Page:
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Sex and the City

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Sex and the City (2008)

May. 12,2008
| Drama Comedy Romance
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A New York writer on sex and love is finally getting married to her Mr. Big. But her three best girlfriends must console her after one of them inadvertently leads Mr. Big to jilt her.


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Sex and the city is a pretty popular film. I put off seeing it because nothing really appealed to me to make me want to see it. I was surprised with just how... normal it is. If you're a watcher of romcom movies, this is actually quite the same ol same ol. Nothing special. If anything's different, it's that all the characters are much above average in wealth, that's all. But then again, the age of the people are above average. You don't see too many films of women almost 40 looking for love. I'm just a bit put off by the other reviews. You don't see women going to sexist films (a.k.a. 90% of all movies) ranting how underdeveloped the female character is and blahblahblah. If it's not your cup of tea, don't watch it. I'm pretty sure you KNEW it's not your cup of tea before watching it. That's why your girlfriends had to force you to watch it. Anyway, something light and nice to watch on a night in, cozy in your bed. However, nothing seems to justify the hype. I'm pretty sure the hype had more to do with the TV series (which i did not watch) than the movie. With the movie alone, it's just mehh. Good background noise while you get ready in the morning, i guess.

Sarah Jessica Parker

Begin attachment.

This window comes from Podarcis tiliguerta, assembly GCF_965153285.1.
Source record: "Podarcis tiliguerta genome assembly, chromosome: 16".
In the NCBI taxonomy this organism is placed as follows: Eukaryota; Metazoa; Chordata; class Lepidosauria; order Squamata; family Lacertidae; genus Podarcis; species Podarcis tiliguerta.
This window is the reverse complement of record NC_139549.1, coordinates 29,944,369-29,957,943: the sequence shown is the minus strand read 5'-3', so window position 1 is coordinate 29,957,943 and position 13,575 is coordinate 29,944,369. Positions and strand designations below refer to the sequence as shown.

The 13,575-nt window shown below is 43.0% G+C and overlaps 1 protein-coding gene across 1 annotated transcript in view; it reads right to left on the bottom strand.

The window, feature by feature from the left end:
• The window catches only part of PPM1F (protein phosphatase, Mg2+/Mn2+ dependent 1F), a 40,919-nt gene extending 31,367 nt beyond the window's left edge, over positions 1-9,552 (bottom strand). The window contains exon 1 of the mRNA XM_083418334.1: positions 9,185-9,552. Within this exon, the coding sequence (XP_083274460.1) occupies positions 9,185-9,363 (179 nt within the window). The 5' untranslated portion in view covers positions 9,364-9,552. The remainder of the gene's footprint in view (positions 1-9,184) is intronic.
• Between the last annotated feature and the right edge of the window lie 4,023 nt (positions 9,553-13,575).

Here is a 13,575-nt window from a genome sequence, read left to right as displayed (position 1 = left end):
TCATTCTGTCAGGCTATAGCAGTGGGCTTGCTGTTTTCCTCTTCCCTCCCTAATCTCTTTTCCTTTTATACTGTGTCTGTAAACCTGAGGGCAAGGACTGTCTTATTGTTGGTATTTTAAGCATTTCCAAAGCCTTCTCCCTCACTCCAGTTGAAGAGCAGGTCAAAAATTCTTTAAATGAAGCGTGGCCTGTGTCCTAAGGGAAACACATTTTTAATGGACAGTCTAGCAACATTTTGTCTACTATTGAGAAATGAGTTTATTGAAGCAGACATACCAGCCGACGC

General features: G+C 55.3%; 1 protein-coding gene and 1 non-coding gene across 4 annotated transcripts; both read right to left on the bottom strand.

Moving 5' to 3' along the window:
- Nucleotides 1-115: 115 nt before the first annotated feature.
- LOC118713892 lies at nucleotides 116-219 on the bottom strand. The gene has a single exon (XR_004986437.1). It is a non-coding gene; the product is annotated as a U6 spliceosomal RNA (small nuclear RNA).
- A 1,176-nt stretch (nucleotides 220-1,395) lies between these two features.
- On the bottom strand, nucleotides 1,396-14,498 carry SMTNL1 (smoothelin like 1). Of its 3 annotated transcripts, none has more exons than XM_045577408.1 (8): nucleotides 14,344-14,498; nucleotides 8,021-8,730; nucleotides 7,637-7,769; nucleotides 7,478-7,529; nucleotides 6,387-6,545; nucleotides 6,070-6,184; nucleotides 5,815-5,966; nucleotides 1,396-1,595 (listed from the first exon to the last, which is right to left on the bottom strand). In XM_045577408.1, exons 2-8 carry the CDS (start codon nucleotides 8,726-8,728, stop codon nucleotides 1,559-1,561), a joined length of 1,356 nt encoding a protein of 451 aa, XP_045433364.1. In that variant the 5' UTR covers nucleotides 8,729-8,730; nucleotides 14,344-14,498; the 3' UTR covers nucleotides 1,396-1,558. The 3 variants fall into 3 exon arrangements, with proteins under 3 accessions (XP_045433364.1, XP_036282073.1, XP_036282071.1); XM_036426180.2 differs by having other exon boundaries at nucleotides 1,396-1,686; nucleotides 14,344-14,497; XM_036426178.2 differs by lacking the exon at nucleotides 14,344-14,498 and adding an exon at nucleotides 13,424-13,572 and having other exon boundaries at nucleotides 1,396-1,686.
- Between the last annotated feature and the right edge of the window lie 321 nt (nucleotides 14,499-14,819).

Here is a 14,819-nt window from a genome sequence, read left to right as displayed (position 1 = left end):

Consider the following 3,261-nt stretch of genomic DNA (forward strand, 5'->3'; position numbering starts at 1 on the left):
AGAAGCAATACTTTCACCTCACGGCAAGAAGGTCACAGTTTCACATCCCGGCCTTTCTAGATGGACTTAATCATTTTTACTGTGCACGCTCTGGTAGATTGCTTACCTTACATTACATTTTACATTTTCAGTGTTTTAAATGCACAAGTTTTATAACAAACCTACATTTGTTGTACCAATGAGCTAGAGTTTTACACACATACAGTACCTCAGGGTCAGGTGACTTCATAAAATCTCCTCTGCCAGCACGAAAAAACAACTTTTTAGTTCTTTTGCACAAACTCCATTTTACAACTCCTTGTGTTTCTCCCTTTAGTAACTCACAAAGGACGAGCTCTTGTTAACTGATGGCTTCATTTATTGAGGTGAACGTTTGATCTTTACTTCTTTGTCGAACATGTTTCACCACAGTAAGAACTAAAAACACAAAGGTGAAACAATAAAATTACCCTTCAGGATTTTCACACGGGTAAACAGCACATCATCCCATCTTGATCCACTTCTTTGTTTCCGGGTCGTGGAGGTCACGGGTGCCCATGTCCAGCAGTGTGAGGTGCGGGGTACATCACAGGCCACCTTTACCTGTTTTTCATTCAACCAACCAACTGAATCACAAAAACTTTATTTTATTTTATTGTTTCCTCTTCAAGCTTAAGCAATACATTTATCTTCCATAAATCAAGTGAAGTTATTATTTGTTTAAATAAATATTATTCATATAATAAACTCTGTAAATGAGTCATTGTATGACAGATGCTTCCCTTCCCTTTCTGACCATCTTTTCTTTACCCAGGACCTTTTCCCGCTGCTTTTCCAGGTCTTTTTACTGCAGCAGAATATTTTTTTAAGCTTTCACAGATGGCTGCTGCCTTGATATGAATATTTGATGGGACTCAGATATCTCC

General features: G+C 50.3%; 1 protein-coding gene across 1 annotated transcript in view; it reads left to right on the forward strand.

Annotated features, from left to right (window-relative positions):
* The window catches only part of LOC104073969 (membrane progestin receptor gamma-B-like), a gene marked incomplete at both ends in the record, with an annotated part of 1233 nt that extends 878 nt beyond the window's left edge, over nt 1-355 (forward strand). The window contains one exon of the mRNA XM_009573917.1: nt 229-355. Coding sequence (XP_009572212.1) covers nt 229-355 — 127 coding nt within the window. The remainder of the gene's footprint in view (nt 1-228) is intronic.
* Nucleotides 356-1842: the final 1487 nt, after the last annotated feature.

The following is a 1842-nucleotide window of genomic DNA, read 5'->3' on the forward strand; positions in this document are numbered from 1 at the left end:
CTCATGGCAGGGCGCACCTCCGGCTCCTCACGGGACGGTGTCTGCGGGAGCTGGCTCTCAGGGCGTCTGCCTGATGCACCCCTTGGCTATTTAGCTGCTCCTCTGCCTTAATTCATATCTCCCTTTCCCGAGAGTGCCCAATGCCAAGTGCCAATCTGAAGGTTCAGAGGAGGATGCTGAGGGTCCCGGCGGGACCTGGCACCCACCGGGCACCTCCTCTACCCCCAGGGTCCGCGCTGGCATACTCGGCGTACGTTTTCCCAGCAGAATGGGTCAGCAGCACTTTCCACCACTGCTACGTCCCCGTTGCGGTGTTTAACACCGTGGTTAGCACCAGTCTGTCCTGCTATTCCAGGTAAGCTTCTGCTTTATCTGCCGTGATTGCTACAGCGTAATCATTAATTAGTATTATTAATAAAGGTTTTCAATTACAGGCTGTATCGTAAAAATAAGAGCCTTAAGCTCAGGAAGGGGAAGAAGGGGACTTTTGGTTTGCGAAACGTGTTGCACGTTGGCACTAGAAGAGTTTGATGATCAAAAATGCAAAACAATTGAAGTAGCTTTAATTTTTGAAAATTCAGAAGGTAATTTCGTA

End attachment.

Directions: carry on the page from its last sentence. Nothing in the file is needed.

Fans of "Sex and the City" will love the movie version. Like the HBO series that gave birth to it, the movie is lots of fun, but it's no frivolous romp. The show's great ambition, always present, becomes even more pronounced in the movie - to document the emotional life and values of cosmopolitan women of a particular generation. It's as if its creators realized the series' significance over the course of its run, and that shift in the direction of importance - subtle, but definite - continues with this movie. Under the levity, there's a core seriousness about presenting these women's lives, one emphasized by the willingness of "Sex and the City" to grow and mature along with its characters. Those who know these characters will, of course, pick up on nuances and associations that novices will miss. Yet even viewers coming in cold will appreciate "Sex and the City" as the best American movie about women so far this year, and probably the best that will be made this year. Indeed, at the rate Hollywood has been going, it may stand as the best women's movie until "Sex and the City II," if that ever comes along. Coming in, Michael Patrick King, the movie's writer-director, had two difficult tasks: He had to introduce the characters to a new audience without irritating fans of the show, and he had to take a series that ended perfectly and un-end it, without seeming arbitrary. He knocks off the first task easily, (re-)introducing the principals during a credits sequence narrated by the main character, Carrie Bradshaw (Sarah Jessica Parker), a best-selling author in New York City. There's Samantha Jones (Kim Cattrall), a successful publicist with a ravenous sexual appetite. There's Charlotte York (Kristin Davis), a gentle, princess-like wife and mother. And there's Miranda Hobbes (Cynthia Nixon), a lawyer and buttoned-down cynic, living in Brooklyn with her husband and son.Un-ending the perfectly ended series takes a little more time. For the first 10 minutes or so, the movie hovers in place, emphasizing (and, for first-timers, introducing) the status quot. But then, the gears gradually move into place. Four years have passed. Carrie is still seeing "Mr. Big" - whose name is now revealed to be John James Preston (Chris Noth) - and the two decide to get married. This soon turns into plans for the fashion marriage of the century, with a guest list of 200 and a gown by Vivienne Westwood. But, of course, things can't happen too smoothly. Meanwhile, Samantha is dissatisfied with her life in Los Angeles, even though she is still in love with her much-younger boyfriend, Smith (Jason Lewis), and Miranda and her impossibly sweet husband, Steve (David Eigenberg), are having marriage trouble. Though the laughs are frequent and the movie sparkles with glitz and fashion, an air of middle-aged disappointment is sometimes present, a realization of limits, of having to choose between imperfect options. Suddenly, the women are most definitely in their 40s, and so their interaction with younger women is different, sometimes long-suffering, sometimes almost motherly. Carrie takes on a personal assistant (Jennifer Hudson, who's charming) and gives her sisterly advice, the hard- earned wisdom of 20 years in the New York trenches. The mature vibe shows that "Sex and the City" is elastic and capable of bringing in new elements of women's experience. It clocks in at a hefty 145 minutes, but all that means is that it's like watching five episodes of the TV show in succession. Think of it not as a long movie but as the equivalent of an entire TV season muscled into one big mega dose. The allotment of screen time never seems obviously apportioned, but each actress gets a chance to shine. Charlotte's life is the most stable in this installment, but Davis has some of the best comic moments, and Cattrall shows a slight mellowing (and a definite deepening) in Samantha. As Miranda, Nixon is just brilliant, presenting her as someone increasingly locked into the patterns of her own personality, less hopeful and verging on bitterness. At the same time, underneath it, she's painfully sensitive. Parker is lovely, alive to every nuance of feeling, her face the film's locus of meaning. Her lack of vanity is becoming. When Carrie gets beaten up emotionally, Parker allows herself to look beat up. In one's 40s, a person doesn't take an emotional beating and wake up the next morning looking as fresh as a 20-year-old. Parker lets us see Carrie's, and her own, true face. There's something alive here. There's a feeling about this movie, that it's not some perfunctory cinematic appendix to a popular series, but the beginning of a whole new string of films. There's certainly no artistic reason "Sex and the City" can't be the women's equivalent of "Star Trek," with human emotion being the final frontier. Like outer space, that frontier is infinite.